Feeding on fear
Flesh-eating bacteria devastating but not worth worrying about
When word spread last month about Aimee Copeland, the beautiful young Georgia woman who contracted necrotizing fasciitis, the world watched in horror as she lost several limbs to the disease and nearly died. Necrotizing fasciitis is more commonly known as flesh-eating bacteria, an illness whose name alone is enough to inspire fear in the strongest among us.
Despite the recent media hoopla surrounding the disease, however, there is little to fear, says Dr. Mark Lundberg, health officer with Butte County Public Health. Necrotizing fasciitis, NF for short, is indeed deadly, but the likelihood of catching it is extremely small, he said. And aside from normal advice about hand-washing and general sanitation, there’s not much one can do to steer clear of it. In fact, NF is most often caused by something we associate with strep throat—group A streptococcus.
“There are millions of cases of group A streptococcus in our country each year, and several million of those are strep throat,” Lundberg said during a recent phone interview. “When the bacteria is in the wrong place at the wrong time a person gets necrotizing fasciitis.”
The fact of the matter is, according to the Centers for Disease Control and Prevention (CDC), the strep A bacterium often exists in our bodies without any symptoms. It’s present all over the world, including right here in Butte County.
“The bacteria is here—it’s the same bacteria that can cause skin infections, strep throat infections. The bacteria is in our county,” Lundberg confirmed. But he cautioned that Butte County is not in the minority and in no way should people be afraid of catching the flesh-eating bacteria.
For those unfamiliar with the story, Copeland, a 24-year-old University of West Georgia student, was spending a weekend with friends and, in a zip-line adventure gone wrong, the line snapped. She fell into the Little Tallapoosa River, gashing her leg on a rock in the process.
In the days that followed the accident Copeland’s health rapidly declined. Her flesh wound had turned into something much worse, the entry point for deadly bacteria. A website was created and Copeland’s father started a blog (go to www.aimeecopeland.com to see both) chronicling his daughter’s condition. Immediately following the accident, the site reports, she was taken to the hospital, where they stapled a large gash in her leg closed. She was given pain medication and antibiotics and sent home. Within days she’d worsened and, after several more trips to the hospital, was finally diagnosed with NF. She’s since had her leg amputated to the thigh and her other foot and both hands removed.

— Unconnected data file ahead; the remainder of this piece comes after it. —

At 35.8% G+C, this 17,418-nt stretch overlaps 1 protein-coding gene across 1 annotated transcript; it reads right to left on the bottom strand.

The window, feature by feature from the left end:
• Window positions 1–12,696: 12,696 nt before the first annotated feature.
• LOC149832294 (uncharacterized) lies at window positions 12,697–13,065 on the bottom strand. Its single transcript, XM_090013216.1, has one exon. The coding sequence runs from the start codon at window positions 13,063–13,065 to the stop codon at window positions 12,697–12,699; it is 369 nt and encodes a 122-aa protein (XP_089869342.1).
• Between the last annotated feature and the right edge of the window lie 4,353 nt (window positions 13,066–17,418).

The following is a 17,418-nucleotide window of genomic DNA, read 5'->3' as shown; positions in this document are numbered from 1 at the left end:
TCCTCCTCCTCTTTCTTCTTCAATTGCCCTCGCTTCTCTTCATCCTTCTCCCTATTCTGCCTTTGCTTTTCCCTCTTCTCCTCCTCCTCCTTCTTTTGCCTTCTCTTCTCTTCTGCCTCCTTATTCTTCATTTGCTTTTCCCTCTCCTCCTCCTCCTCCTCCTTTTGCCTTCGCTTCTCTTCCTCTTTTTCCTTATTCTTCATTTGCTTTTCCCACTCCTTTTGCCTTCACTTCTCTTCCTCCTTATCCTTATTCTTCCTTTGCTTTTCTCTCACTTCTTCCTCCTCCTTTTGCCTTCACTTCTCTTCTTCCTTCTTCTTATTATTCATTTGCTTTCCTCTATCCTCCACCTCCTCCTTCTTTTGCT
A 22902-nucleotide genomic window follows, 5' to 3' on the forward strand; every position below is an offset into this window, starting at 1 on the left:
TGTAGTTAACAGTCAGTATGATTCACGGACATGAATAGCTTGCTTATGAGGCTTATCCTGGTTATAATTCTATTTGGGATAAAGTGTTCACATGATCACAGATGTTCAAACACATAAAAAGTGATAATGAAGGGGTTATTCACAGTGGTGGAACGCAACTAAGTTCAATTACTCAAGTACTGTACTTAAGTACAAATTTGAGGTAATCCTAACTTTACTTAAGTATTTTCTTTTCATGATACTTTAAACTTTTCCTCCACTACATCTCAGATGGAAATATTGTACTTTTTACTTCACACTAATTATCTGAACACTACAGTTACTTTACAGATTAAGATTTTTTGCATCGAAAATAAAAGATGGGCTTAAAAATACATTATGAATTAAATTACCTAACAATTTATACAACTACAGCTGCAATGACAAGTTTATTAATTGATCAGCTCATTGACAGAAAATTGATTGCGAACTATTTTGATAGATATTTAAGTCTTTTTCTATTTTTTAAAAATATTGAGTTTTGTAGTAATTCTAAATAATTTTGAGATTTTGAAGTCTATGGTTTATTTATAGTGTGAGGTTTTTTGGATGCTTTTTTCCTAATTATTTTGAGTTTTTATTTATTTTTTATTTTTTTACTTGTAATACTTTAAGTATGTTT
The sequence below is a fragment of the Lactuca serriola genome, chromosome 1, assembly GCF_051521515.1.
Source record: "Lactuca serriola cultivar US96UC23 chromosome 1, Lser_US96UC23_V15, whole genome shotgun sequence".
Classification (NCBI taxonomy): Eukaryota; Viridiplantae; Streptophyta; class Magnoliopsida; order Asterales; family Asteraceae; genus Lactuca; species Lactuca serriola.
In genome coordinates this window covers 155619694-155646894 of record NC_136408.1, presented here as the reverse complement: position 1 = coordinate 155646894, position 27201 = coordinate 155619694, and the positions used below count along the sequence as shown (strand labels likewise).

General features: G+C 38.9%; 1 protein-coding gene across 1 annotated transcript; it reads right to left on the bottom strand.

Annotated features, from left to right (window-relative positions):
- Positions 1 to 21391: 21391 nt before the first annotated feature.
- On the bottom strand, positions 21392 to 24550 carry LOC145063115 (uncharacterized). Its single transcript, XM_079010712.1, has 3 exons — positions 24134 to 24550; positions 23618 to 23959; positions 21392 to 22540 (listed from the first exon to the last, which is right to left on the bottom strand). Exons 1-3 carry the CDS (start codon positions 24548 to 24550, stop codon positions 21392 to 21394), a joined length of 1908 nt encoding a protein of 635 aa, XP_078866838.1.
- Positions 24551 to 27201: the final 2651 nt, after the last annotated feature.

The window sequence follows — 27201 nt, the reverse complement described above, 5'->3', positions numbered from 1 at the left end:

“I was watching her case for a while and it makes me nervous because I know it could happen to anyone,” Lundberg said. “It happens more often in someone who has a reason to be immune-compromised. But even healthy people under certain circumstances can have this terrible infectious disease occur.”
Copeland, by most standards, was not someone who ordinarily should be concerned about getting seriously ill from strep A. And that’s precisely why her story has inspired so much public interest—and fear.
That, coupled with the scary-sounding term “flesh-eating bacteria,” has resulted in media outlets around the world reporting about the unusual disease. Necrotizing fasciitis, which spreads rapidly, kills soft tissue in the process, earning it the “flesh-eating” moniker.
“We all feel a little vulnerability when we see a healthy young woman hanging on to her life by a thread,” offered Lundberg.
In Copeland’s case, she actually contracted NF through a bacterium found in the water called Aeromonas hydrophila that entered her body through the gash in her leg. While similar cases have been reported, the majority of NF infections are caused by group A streptococcus.
According to the CDC, NF is one of the most severe but least common “invasive” strep A diseases (strep throat is considered noninvasive). In all, there are between 9,000 and 11,500 invasive strep A cases in the United States each year and, of those, only about 6.5 percent are NF. Of NF cases, about 20 percent result in death.
“Invasive [strep A] infections occur when the bacteria get past the defenses of the person who is infected,” the CDC reports on its website. “This may occur when a person has sores or other breaks in the skin that allow the bacteria to get into the tissue, or when the person’s ability to fight off the infection is decreased because of chronic illness or an illness that affects the immune system.”
Because NF comes on quickly, it can be difficult to diagnose and catch early. When it attacks from the inside, like it did in Copeland’s case, it can lead to sudden gangrene, and amputation becomes necessary.
Fortunately, Copeland’s condition was upgraded last week from critical to serious.
When stories like Copeland’s put a pretty face on such a devastating disease, it’s only natural for people to get scared. In many ways, seeing a smart, healthy young woman face the possibility of death and ultimately lose her limbs reminds people of their own mortality. But just because it could happen to anybody is no reason to put life on hold, Lundberg says.
“Don’t change your life regarding this infection,” he advised. “Enjoy the outdoors. Do things that make you healthy and happy. The only thing you can do is be reasonable about how you address symptoms. People should be active but vigilant about signs of disease that are progressing. That woman [Copeland] did the right thing—she kept going back [to the hospital]. Keep going back if the treatment isn’t working.
“I really don’t think we can be petrified by fear,” Lundberg concluded. “Sometimes fear is more of a disease and causes more harm than the disease itself.”